RIP FTP? File Transfer Protocol switched off by default in Chrome 80

You can turn it back on, but why?


Chrome 80 emerged from Google this week with a few more nails to hammer into the coffin of the venerable File Transfer Protocol (FTP).

While there has been somewhat of a kerfuffle around Chrome of late, the eagle-eyed will have noted that version 80, which debuted in the stable channel yesterday, has finally disabled the implementation by default.

You can still switch it back on via an option or command line flag (such as --enable-ftp) but, to be honest, why would you? Google noted that usage in the browser was so low (yes, The Chocolate Factory is watching, always watching) that there wasn't much point in improving support.

While the likes of FileZilla can replace what is being sliced from Chrome, the time has surely come to follow the 2017 example of the Debian gang and shut down those old servers once and for all.

It has been a death by a thousand cuts for FTP in Chrome. Version 72 snipped off fetching document sub-resources over the protocol. A bug in 74 dropped support for accessing FTP URLs over HTTP proxies and went down so well that version 76 removed proxy support for FTP entirely.

FTP will lumber on in the browser, zombie-like, for a few more months. Version 81 will switch it off for all Chrome installations (not just non-Enterprise ones) and Version 82 should remove the thing once and for all.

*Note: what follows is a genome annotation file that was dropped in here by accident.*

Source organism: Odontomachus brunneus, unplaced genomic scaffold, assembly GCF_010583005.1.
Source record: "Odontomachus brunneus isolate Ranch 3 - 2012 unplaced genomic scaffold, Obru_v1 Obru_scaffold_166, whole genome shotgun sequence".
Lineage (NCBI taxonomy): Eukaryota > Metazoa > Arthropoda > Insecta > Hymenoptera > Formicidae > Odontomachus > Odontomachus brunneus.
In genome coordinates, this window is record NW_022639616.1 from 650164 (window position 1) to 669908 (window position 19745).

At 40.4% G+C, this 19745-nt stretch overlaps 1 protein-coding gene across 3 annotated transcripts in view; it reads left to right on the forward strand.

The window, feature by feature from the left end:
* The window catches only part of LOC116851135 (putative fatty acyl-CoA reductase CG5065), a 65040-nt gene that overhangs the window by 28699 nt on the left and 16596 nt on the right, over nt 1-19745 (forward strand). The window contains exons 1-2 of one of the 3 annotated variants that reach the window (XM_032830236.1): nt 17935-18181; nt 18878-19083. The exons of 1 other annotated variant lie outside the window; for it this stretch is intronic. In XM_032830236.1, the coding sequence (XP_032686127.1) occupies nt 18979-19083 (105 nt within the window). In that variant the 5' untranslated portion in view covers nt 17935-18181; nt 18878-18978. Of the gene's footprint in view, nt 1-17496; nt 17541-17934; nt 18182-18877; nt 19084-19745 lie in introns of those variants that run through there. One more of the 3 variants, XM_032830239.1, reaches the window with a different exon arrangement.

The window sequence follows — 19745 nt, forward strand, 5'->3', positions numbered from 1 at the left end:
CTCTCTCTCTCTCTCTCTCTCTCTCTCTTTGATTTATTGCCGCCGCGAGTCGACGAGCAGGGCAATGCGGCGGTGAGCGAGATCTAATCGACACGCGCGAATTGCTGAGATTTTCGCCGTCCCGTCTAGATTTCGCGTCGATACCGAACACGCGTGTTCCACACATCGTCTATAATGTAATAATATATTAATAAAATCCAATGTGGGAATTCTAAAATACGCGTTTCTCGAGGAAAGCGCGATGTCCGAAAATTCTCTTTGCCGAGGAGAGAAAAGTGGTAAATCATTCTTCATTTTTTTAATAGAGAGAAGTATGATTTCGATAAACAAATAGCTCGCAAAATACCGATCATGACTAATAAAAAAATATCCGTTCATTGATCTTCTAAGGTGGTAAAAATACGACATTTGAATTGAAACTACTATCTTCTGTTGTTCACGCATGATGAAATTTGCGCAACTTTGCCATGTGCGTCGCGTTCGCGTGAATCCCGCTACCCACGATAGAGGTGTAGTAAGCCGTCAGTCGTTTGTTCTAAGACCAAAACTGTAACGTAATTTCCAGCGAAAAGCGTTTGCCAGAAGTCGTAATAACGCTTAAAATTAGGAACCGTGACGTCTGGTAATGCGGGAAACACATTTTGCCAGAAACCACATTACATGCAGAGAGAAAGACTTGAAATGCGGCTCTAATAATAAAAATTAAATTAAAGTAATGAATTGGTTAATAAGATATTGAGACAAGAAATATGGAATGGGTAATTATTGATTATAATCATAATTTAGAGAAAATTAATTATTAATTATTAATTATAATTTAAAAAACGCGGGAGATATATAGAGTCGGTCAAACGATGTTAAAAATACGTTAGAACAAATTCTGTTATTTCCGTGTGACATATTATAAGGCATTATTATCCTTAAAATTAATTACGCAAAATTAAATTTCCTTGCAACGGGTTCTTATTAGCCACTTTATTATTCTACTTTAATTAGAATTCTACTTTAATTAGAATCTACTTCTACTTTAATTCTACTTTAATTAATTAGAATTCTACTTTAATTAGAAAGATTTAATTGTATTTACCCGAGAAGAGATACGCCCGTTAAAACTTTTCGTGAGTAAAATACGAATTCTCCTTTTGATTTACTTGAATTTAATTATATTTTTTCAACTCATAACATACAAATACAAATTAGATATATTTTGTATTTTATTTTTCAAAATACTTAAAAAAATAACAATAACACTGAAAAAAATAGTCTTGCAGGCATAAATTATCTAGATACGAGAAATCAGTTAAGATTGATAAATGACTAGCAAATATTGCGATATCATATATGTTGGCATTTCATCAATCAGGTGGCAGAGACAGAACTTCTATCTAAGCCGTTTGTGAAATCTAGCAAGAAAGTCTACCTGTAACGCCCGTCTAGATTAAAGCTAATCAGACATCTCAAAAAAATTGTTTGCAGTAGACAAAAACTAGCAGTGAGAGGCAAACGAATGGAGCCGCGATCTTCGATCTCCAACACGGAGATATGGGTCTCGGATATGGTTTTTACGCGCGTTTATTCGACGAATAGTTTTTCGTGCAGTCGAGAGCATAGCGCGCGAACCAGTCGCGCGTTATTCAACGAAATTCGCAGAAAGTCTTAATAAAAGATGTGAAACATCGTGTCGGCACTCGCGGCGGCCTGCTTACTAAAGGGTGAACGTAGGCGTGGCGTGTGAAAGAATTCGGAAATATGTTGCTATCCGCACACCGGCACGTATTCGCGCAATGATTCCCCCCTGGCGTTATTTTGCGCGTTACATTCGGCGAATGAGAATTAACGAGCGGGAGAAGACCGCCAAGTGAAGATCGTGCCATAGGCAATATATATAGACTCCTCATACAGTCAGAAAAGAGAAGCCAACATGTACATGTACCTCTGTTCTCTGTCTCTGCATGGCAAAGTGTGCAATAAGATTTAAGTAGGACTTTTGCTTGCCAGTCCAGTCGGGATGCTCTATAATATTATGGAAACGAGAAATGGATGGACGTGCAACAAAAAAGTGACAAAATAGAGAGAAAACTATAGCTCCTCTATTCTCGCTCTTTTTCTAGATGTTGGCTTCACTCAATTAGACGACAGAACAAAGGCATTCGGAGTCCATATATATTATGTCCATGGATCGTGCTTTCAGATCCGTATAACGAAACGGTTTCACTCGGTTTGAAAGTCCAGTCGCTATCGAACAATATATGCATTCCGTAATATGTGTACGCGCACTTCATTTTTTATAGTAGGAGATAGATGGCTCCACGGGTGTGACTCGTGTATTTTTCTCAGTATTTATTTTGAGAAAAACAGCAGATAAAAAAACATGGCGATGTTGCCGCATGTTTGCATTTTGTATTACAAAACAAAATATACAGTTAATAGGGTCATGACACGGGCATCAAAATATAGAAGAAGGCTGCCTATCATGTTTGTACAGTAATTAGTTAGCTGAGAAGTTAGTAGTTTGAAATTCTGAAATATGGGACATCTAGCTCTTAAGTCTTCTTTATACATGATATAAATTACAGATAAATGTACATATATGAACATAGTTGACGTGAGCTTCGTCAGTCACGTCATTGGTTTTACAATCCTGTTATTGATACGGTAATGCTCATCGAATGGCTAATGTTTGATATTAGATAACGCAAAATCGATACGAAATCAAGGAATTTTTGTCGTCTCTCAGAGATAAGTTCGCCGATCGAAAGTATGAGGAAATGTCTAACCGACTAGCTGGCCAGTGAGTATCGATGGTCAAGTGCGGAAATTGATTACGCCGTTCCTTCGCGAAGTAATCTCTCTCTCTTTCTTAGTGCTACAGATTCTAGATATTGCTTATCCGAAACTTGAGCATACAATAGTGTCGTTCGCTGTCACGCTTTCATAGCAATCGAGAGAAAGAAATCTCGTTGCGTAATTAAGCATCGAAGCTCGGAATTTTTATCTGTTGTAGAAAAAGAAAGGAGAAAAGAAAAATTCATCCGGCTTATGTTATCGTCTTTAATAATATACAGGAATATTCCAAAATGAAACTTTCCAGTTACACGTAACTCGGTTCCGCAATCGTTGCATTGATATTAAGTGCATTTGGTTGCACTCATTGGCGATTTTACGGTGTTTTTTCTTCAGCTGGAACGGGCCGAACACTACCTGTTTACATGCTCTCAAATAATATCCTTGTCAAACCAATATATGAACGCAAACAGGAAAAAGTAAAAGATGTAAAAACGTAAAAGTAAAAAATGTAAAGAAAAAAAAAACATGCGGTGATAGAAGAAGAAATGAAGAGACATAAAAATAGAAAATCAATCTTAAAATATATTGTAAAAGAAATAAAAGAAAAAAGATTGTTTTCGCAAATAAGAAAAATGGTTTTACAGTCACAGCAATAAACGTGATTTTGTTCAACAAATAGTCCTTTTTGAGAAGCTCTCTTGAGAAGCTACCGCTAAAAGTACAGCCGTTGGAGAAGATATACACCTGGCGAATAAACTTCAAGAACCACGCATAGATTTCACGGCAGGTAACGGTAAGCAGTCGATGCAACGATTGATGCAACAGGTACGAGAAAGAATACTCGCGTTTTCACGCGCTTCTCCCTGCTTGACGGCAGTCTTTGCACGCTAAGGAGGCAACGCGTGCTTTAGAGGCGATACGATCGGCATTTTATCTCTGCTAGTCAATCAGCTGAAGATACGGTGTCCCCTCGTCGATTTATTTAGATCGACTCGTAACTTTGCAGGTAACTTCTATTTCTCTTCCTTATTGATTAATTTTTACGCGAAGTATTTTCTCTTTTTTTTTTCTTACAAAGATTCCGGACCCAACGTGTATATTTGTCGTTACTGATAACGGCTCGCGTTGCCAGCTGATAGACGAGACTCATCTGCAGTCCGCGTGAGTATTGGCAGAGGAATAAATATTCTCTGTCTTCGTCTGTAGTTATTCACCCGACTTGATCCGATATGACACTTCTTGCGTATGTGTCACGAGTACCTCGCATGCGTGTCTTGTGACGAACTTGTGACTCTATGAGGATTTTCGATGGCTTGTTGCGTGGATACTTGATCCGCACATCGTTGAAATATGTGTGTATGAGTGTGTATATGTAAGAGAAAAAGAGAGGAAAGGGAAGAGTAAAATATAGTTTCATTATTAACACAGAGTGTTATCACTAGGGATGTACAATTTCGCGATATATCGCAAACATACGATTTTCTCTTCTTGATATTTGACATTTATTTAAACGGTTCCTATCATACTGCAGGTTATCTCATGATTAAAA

The File Transfer Protocol has its roots in the happier, hippier times of 1971, when astronauts were still bounding about on the Moon. Over the years, it gained support for TCP/IP, IPv6 and, crucially, some security extensions.

Security is the key thing here. For example, FTP doesn't encrypt its traffic and anyone armed with a packet sniffer can read the content of transmissions. Solutions such as FTP over Secure Shell connections can help, but ultimately FTP itself is a protocol from a simpler and more trusting time.

Google's move may spur the last holdouts to type QUIT, particularly with the culling of the code in the Enterprise version of the browser. The likes of FTPS, SFTP and HTTPS will shunt data around in a far more secure fashion. ®

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